February 01, 2018

DCR National Temp Wage Index - February 2018


In December 2017, the U.S. economy added 148,000 non-farm jobs, according to the latest employment report by the Bureau of Labor Statistics. The unemployment rate remained unchanged at 4.1%. The sectors with the most job gains included health care (+31,000), construction (+30,000), manufacturing (+25,000), food services and drinking places (+25,000), and professional and business services (+19,000). Employment in other major industries such as mining, wholesale trade, information, and financial activities saw little change over the month.

Average hourly earnings rose by 9 cents in December 2017, to $26.63. Over the past 12 months, average hourly earnings have grown by 2.5%.

Contrast to ADP Numbers

The government figures contrasted with those from ADP, Inc., a payroll services firm which produces its own employment reports based on data from its clients. The ADP report said that nonfarm employment increased by 250,000 jobs in December 2017, with medium-sized businesses (50 to 499 employees) seeing the largest growth (100,000 new jobs). This was followed by small businesses (0 to 49 employees) with 94,000 new jobs and large businesses (500 or more employees) with 56,000 new jobs. According to ADP, there were only 9,000 new jobs in manufacturing, while trade/transportation/services gained 45,000 and professional/business services gained 72,000.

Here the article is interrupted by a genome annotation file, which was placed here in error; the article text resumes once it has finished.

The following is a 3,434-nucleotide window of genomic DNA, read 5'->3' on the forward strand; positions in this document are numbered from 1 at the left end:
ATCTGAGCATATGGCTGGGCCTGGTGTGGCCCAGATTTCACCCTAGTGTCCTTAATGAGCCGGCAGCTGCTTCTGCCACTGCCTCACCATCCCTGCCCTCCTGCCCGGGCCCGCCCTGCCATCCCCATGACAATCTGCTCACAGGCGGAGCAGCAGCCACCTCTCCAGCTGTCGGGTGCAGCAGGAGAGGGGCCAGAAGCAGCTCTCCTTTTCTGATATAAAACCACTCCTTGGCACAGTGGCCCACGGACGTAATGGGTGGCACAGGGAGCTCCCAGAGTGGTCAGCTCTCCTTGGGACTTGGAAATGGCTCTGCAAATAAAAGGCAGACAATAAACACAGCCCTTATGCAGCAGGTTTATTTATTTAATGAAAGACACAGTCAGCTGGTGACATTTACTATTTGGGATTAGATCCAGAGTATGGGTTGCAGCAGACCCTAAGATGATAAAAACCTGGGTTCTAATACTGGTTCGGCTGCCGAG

BLS vs ADP Numbers, December 2017




Health Care












Professional & Business Services



Financial Activities



Sources: BLS & ADP

American Vacancies

As per the Washington Post, the latest BLS report indicates a promising message to job seekers that employers want their job applications in 2018. While wages stayed steady in 2017, the unemployment rate fell, causing economists to predict that wage raises are on the horizon.

“There’s almost one job open for every unemployed person.” ~Dan North, Chief Economist at Euler Hermes North America

According to the BLS, there are currently 5.9 million job vacancies in the United States, and 6.6 million unemployed people. However, companies all over the country are struggling to fill roles, citing tight labor markets, failed drug tests, and retiring baby boomers. A forecast by Goldman Sachs predicts that the unemployment rate will drop to 3.5% by the end of next year, the lowest since 1969.